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there? >> first, let me just talk about democrats. you're too young to remember this, ari, but there was a period of time when people were wondering -- >> i dyed my hair, john. >> people were wondering when democrats could ever win a presidential election again, that's because they were on the wrong side of main street america, on some cultural change happening in the country. they were on the wrong side of issues like the death penalty, on issues like the use of force in foreign affairs, and it wasn't until they'd gotten whacked, george mcgovern lost overwhelmingly, mike ducacas was beaten pretty soundly. after all those things happened, the democratic party through bill clinton and others like him trying to change it, made the party more acceptable to the american people. republicans have not gotten there yet. it was a party as we saw in the election, a declining -- white share of the vote is the declining share of the
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electorate. their share is going up, but not enough to compensate. >> right. >> right now the sort of primal scream you hear for spending cuts isn't consummate with the american people. president obama just ran on a program of resisting some of the fundamental ways in which the republicans wanted to change medicare and raise taxes on people over $250,000. he won the election and people from the very red districts elected in the house simply have not adapted to that reality. >> let me go to jonathan chait and the primal scream and the election president obama won, but you wouldn't know this in washington. doesn't it feel sometimes like one side experienced maybe a different election? >> they did. for the house republicans, they don't have to worry about public opinion. the house republicans got fewer votes than house democrats, but the house republicans won anyway because the districts are drawn in such a way the vast majority of republicans are insulated
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from public opinion. this conversation we're having of what do the republicans have to do to win back middle america, that's not relevant to them. the only thing they have to worry about is a tea party challenger. that's the only way these guys are going to lose. that's point number one. point number two, no evidence the republican party really wants to cut the main entitlement programs like social security and medicare. the ryan -- >> wait, that's an important point. despite having talked a lot about it and it being the core of the famous ryan plan, you're saying what? >> all the domestic cuts over the first ten years came out of programs for the poor. they just whacked the heck out of programs for the poor. food stamps, children's health care, medicaid, and obama said, no, if we're going to cut spending, we're going to protect the most vul nebl. protecting the most vulnerable takes it away and all that's left is cutting taxes. if the goal is to reduce the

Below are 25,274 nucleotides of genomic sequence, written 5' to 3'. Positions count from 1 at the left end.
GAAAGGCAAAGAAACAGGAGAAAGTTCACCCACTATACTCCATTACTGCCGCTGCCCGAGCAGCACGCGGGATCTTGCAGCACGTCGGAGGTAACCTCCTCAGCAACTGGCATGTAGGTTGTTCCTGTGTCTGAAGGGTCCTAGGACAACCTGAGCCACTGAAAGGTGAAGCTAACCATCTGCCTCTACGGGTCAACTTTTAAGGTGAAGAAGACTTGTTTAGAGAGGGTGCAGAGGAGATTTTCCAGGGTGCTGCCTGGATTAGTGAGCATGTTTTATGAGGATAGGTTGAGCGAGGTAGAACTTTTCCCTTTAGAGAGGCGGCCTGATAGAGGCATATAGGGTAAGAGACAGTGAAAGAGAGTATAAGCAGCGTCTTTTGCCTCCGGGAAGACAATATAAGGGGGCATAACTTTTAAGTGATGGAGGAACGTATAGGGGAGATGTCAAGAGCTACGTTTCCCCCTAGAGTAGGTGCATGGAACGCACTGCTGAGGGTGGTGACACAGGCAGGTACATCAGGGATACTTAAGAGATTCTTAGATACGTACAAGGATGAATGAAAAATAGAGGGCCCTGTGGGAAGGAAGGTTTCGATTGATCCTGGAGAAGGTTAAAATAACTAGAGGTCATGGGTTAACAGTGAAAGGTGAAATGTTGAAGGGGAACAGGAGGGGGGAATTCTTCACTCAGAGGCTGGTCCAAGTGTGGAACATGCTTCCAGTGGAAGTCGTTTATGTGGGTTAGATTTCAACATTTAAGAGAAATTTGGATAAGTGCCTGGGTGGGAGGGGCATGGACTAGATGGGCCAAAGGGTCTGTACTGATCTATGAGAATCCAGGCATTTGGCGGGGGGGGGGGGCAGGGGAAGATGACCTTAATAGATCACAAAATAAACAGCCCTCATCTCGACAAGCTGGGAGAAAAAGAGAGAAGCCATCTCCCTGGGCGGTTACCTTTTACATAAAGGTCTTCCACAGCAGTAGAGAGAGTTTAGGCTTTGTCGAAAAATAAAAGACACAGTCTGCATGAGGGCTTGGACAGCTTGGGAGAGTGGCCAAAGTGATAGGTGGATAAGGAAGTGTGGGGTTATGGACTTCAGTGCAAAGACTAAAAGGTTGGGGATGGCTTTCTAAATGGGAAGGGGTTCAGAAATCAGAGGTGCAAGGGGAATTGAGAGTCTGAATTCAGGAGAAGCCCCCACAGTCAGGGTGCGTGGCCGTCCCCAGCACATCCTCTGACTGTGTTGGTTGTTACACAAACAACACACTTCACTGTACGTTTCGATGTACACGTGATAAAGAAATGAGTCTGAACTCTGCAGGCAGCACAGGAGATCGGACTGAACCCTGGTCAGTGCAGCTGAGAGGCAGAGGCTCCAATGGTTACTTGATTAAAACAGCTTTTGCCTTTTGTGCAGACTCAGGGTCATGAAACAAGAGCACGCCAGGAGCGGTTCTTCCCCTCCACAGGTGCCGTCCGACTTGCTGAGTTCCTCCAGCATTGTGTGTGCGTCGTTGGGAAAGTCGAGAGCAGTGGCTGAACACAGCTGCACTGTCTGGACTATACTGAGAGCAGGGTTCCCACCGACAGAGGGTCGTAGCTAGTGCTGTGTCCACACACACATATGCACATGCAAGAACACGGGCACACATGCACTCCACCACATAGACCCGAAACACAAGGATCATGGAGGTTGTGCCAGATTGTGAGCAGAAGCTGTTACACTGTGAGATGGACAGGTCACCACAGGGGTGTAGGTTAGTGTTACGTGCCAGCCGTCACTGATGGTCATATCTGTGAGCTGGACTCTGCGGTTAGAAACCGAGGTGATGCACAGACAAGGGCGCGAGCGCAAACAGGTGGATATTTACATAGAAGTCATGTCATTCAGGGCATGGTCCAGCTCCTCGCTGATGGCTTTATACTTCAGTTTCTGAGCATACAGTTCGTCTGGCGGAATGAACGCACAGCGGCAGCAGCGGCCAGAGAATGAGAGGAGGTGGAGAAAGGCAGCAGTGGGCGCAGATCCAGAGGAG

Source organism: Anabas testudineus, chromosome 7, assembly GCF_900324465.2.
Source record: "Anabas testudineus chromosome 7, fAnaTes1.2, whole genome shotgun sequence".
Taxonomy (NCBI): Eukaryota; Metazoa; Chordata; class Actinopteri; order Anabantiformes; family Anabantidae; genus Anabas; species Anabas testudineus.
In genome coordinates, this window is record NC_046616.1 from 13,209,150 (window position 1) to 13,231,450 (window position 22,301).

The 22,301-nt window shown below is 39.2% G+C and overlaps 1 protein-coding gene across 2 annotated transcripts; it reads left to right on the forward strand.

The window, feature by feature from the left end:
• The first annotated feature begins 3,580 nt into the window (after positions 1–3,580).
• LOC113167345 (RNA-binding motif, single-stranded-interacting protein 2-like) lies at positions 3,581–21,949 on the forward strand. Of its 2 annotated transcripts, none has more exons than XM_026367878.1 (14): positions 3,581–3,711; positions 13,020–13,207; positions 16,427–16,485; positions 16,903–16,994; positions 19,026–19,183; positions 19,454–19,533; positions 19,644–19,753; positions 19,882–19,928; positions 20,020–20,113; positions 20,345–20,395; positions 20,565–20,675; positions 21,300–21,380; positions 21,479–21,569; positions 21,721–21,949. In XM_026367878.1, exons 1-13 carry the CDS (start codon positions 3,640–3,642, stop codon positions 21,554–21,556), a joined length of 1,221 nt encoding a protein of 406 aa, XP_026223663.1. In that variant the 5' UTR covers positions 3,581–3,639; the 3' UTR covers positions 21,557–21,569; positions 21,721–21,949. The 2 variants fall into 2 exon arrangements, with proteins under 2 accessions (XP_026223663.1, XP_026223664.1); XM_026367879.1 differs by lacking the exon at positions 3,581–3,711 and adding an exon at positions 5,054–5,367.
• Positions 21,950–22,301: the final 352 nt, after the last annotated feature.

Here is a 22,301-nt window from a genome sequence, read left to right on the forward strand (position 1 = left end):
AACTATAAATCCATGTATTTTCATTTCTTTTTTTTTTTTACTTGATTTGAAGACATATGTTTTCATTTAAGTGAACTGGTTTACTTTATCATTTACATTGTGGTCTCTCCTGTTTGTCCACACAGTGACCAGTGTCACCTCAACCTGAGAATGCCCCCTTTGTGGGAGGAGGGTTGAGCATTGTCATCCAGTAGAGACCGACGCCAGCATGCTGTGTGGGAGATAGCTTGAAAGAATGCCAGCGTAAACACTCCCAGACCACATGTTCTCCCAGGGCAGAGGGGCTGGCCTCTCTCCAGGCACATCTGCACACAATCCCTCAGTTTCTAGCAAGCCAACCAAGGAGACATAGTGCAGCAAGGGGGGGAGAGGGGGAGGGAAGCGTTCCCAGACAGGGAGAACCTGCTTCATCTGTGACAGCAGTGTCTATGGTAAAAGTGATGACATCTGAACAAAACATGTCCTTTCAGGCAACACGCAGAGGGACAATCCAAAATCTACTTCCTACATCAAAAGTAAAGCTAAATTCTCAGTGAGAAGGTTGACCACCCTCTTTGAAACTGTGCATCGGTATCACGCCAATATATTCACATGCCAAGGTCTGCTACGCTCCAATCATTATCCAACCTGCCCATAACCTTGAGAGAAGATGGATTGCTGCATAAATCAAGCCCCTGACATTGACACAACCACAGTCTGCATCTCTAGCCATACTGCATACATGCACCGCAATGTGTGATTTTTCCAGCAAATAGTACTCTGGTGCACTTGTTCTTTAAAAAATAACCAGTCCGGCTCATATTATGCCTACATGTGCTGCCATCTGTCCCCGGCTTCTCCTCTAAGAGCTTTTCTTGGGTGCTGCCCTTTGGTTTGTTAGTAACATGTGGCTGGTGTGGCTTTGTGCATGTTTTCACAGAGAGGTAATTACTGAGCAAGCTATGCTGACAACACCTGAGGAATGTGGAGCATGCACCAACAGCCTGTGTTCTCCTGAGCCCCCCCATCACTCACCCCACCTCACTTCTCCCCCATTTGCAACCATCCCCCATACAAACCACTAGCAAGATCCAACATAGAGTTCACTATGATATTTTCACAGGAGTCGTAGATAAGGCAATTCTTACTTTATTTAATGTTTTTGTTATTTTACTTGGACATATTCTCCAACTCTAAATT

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deficit, their goal of cutting taxes is not relevant to that goal so there's no overlap of potential agreement here. that's why there's no deal. >> let's take a listen to a very conservative retiring senator said, soon to be former senator joe lieberman, who is respected and seen as a deal maker. what we need right now is a deal. let's take a listen to something he just said. >> if we allow that to happen, it will be the most colossal, consequential act of congressional irresponsibility in a long time, maybe ever in american history. >> joy, i think what he's saying there and going over the cliff is not that this would be the worst thing congress has done on an objective scale, but the notion of doing something so bad for no reason is pretty frustrating, isn't it? >> i disagree with his characterization it would be the most irresponsible thing. i think messing around with not raising the debt ceiling and risking the default on the
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american debt was probably the most irresponsible thing we've seen this congress do, but the thing we need to remember, this is the same congress that did that, the same congress that put the gun to the head of the american economy over raising the debt limit, which means paying bills for things we've already done. knowing this is the same group and we haven't entered the 113th congress yet, it's not surprising they are willing to do this with the fiscal cliff. it's clear also they don't care about deficits, because the two things they can't agree is rescind all the spending cuts in defense, in the sequester, which, of course, would raise the deficit if they did that, and they can't agree to any tax increases at all, even though tax increases would reduce the deficit. >> catherine, isn't it their deficit in large part deficit? >> of course, but they have political amnesia. ideology is the science of idiots. here's one of these moments where when you live inside the box and refuse to look at empirical evidence, refuse to